A North Carolina school district has banned from its English curriculum a best-selling novel that depicts the life of a fictional Black teenager who struggles to deal with racism in his community while trying to follow the teachings of civil rights icon Martin Luther King Jr.
Haywood County School District superintendent Bill Nolte reportedly made the decision to pull Dear Martin from 10th-grade English classes at Tuscola High School after just one parent complained about the book, ostensibly because it contains “explicit language” and some sexual references. Nolte made the decision on his own, within hours of receiving the complaint, and did not read the book prior to deciding to remove it from classrooms.
The book, written by author Nic Stone, tells the fictional story of a Black high school student named Justyce, who must navigate racial profiling and police violence while preparing to attend an Ivy League university following graduation. According to Common Sense Media, the book includes “standard boy-girl affections and feelings,” and a number of swear words, including the n-word.
The district’s curriculum standard doesn’t contain any provisions saying that high school-level books can’t contain such content; many of Shakespeare’s works, which are often taught in classrooms, contain far more sexual themes.
Earlier this month, the father who complained about the book was told by the school’s principal that if he had issues with the book’s subject matter, his son could read a different book instead. But the father demanded that the book be removed from the curriculum completely, despite the fact that he was the only parent who had complained.
Nolte defended his removal of the book by claiming that “the intended educational message or purpose of the book was being diminished by the way it was written, by the amount of profanity and innuendo.”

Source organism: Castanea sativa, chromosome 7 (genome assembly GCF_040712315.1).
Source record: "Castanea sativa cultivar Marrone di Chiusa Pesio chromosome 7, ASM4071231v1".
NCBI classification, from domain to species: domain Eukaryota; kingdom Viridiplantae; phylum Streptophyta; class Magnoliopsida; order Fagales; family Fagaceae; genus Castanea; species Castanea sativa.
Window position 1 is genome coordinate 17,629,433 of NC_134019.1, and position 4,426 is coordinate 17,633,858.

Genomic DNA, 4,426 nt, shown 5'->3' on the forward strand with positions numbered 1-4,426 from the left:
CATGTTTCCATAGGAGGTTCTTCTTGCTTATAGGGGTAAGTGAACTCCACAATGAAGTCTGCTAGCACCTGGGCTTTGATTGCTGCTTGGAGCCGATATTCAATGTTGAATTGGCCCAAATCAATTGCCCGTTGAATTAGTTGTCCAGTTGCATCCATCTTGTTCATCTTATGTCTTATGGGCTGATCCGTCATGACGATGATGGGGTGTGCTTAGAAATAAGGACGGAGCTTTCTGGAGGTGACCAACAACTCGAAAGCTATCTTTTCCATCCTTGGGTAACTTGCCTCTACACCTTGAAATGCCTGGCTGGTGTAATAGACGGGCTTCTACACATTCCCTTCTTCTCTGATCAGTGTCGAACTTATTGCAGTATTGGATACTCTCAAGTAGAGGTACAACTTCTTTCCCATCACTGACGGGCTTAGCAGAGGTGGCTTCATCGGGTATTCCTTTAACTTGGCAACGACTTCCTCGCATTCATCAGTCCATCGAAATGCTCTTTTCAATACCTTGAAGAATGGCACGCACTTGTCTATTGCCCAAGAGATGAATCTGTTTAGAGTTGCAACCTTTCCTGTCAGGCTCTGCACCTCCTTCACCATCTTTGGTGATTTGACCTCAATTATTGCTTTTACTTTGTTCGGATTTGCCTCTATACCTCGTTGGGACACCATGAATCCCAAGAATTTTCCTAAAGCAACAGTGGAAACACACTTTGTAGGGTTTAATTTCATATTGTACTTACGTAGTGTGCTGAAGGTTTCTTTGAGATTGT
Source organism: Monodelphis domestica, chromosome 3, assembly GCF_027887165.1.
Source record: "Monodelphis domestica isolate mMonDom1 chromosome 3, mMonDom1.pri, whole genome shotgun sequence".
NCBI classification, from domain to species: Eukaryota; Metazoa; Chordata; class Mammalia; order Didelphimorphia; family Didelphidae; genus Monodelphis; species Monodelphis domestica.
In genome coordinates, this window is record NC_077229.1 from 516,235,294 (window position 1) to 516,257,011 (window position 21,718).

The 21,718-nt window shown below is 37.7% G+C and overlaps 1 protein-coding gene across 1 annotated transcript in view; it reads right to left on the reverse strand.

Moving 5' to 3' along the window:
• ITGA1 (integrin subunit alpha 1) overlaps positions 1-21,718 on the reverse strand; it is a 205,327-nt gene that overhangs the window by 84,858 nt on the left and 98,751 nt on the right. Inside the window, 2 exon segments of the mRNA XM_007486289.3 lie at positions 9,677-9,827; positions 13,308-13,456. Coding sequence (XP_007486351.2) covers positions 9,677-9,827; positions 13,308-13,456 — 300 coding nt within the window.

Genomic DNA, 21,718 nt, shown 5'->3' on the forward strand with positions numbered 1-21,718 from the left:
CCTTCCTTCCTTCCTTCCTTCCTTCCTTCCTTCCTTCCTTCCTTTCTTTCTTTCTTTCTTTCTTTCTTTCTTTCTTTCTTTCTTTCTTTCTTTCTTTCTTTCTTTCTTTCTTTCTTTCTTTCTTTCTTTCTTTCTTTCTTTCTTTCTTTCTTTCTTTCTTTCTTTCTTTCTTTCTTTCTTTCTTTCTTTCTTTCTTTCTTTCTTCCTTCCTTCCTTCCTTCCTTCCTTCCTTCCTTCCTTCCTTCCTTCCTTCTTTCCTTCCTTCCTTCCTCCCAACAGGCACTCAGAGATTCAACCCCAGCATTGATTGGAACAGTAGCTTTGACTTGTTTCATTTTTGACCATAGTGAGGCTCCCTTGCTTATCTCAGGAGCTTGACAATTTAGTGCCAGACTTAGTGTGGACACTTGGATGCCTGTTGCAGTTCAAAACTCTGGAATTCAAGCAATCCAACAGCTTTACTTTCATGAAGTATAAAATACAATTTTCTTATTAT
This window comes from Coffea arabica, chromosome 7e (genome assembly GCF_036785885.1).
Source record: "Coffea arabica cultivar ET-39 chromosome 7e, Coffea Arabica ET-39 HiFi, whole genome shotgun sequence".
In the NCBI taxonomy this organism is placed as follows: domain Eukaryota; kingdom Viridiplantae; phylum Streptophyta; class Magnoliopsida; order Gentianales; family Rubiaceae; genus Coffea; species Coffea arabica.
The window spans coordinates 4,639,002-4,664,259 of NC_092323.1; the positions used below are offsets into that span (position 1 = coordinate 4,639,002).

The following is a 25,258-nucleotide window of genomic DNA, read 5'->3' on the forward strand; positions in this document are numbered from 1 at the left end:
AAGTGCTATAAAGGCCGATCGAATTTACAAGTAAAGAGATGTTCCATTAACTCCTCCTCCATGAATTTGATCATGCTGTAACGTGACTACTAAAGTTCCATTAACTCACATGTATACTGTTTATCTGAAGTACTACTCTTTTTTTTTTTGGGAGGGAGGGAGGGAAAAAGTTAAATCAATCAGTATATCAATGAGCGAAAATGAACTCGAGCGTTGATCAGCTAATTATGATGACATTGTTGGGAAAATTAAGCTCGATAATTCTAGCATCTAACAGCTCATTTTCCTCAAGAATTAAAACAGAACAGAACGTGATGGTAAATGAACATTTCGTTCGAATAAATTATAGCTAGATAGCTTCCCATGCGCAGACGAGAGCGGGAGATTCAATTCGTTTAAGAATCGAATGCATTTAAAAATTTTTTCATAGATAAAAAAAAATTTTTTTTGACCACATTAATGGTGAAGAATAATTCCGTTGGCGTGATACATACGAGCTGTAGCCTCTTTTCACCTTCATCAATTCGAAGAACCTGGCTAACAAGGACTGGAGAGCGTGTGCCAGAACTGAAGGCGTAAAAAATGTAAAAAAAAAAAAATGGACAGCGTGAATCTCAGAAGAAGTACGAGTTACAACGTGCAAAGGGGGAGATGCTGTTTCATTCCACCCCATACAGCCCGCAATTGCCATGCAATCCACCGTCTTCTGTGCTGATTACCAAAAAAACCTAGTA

But in an interview with Smoky Mountain News, Michael Boatright, a professor of education at Western Carolina University, said that Dear Martin may have been targeted for depicting the reality of racism in modern-day America.
“Adolescent literature, like Nic Stone’s Dear Martin, is a frequent punching bag for school administrators and school boards…Commonly taught novels [such as To Kill a Mockingbird and The Great Gatsby] are regarded as safe because they are decades if not centuries old,” Boatright said. “They do not reflect life in America in 2022.”
“Was the book banned at Tuscola High School because there is a high ratio of expletives per page?” Boatright went on. “Was it banned due to its omission from a syllabus? Teenagers are no strangers to expletives, and teachers often make changes to their syllabi based on the needs of their students. Or, was Dear Martin banned because of a desire to shield students from the reality of current and past events involving race and police brutality?”
Students can still choose to read Dear Martin independently — but because the Tuscola High School library doesn’t have the book on its shelves, the author of the book has encouraged her Twitter followers to send copies of Dear Martin to the school.
The removal of Dear Martin from the Tuscola High School curriculum comes as a right-wing campaign to ban novels exploring issues like race and social justice sweeps schools across the country. Earlier this month, a school district in Tennessee banned the graphic novel Maus from its curriculum, also citing sexual references and explicit language; the book, which was written by the child of Auschwitz survivors, depicts the horrors of World War II and the Holocaust.
Art Spiegelman, who wrote Maus, said that he was “baffled” by the “Orwellian” decision to ban the book from being taught in classrooms.
“This is disturbing imagery,” Spiegelman admitted. “But you know what? It’s disturbing history.”